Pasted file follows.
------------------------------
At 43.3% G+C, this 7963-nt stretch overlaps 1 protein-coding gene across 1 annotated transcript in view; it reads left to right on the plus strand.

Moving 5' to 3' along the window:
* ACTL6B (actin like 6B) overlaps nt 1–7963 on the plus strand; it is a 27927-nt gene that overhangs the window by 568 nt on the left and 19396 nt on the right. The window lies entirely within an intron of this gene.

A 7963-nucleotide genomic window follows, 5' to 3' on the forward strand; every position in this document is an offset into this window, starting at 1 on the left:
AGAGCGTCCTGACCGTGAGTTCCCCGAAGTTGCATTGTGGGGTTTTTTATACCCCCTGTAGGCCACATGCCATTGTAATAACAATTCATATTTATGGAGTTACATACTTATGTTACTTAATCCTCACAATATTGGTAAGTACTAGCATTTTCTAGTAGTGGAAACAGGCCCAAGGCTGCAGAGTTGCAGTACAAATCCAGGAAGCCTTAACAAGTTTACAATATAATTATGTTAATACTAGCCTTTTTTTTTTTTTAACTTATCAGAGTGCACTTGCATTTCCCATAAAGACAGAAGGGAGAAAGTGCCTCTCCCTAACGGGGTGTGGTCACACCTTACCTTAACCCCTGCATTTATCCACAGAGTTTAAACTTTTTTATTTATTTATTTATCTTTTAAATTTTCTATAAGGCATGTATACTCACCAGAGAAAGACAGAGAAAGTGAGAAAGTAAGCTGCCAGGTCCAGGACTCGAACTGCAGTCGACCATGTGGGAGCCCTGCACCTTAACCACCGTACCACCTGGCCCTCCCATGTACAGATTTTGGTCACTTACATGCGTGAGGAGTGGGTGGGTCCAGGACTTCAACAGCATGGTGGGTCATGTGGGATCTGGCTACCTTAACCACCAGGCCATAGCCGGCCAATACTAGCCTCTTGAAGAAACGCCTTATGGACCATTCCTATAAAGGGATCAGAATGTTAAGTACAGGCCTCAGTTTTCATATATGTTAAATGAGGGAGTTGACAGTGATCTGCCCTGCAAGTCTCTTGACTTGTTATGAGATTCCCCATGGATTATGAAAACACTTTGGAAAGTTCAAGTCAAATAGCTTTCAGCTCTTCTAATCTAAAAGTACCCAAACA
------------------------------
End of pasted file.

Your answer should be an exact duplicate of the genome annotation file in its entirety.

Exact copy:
At 43.3% G+C, this 7963-nt stretch overlaps 1 protein-coding gene across 1 annotated transcript in view; it reads left to right on the plus strand.

Moving 5' to 3' along the window:
* ACTL6B (actin like 6B) overlaps nt 1–7963 on the plus strand; it is a 27927-nt gene that overhangs the window by 568 nt on the left and 19396 nt on the right. The window lies entirely within an intron of this gene.

A 7963-nucleotide genomic window follows, 5' to 3' on the forward strand; every position in this document is an offset into this window, starting at 1 on the left:
AGAGCGTCCTGACCGTGAGTTCCCCGAAGTTGCATTGTGGGGTTTTTTATACCCCCTGTAGGCCACATGCCATTGTAATAACAATTCATATTTATGGAGTTACATACTTATGTTACTTAATCCTCACAATATTGGTAAGTACTAGCATTTTCTAGTAGTGGAAACAGGCCCAAGGCTGCAGAGTTGCAGTACAAATCCAGGAAGCCTTAACAAGTTTACAATATAATTATGTTAATACTAGCCTTTTTTTTTTTTTAACTTATCAGAGTGCACTTGCATTTCCCATAAAGACAGAAGGGAGAAAGTGCCTCTCCCTAACGGGGTGTGGTCACACCTTACCTTAACCCCTGCATTTATCCACAGAGTTTAAACTTTTTTATTTATTTATTTATCTTTTAAATTTTCTATAAGGCATGTATACTCACCAGAGAAAGACAGAGAAAGTGAGAAAGTAAGCTGCCAGGTCCAGGACTCGAACTGCAGTCGACCATGTGGGAGCCCTGCACCTTAACCACCGTACCACCTGGCCCTCCCATGTACAGATTTTGGTCACTTACATGCGTGAGGAGTGGGTGGGTCCAGGACTTCAACAGCATGGTGGGTCATGTGGGATCTGGCTACCTTAACCACCAGGCCATAGCCGGCCAATACTAGCCTCTTGAAGAAACGCCTTATGGACCATTCCTATAAAGGGATCAGAATGTTAAGTACAGGCCTCAGTTTTCATATATGTTAAATGAGGGAGTTGACAGTGATCTGCCCTGCAAGTCTCTTGACTTGTTATGAGATTCCCCATGGATTATGAAAACACTTTGGAAAGTTCAAGTCAAATAGCTTTCAGCTCTTCTAATCTAAAAGTACCCAAACA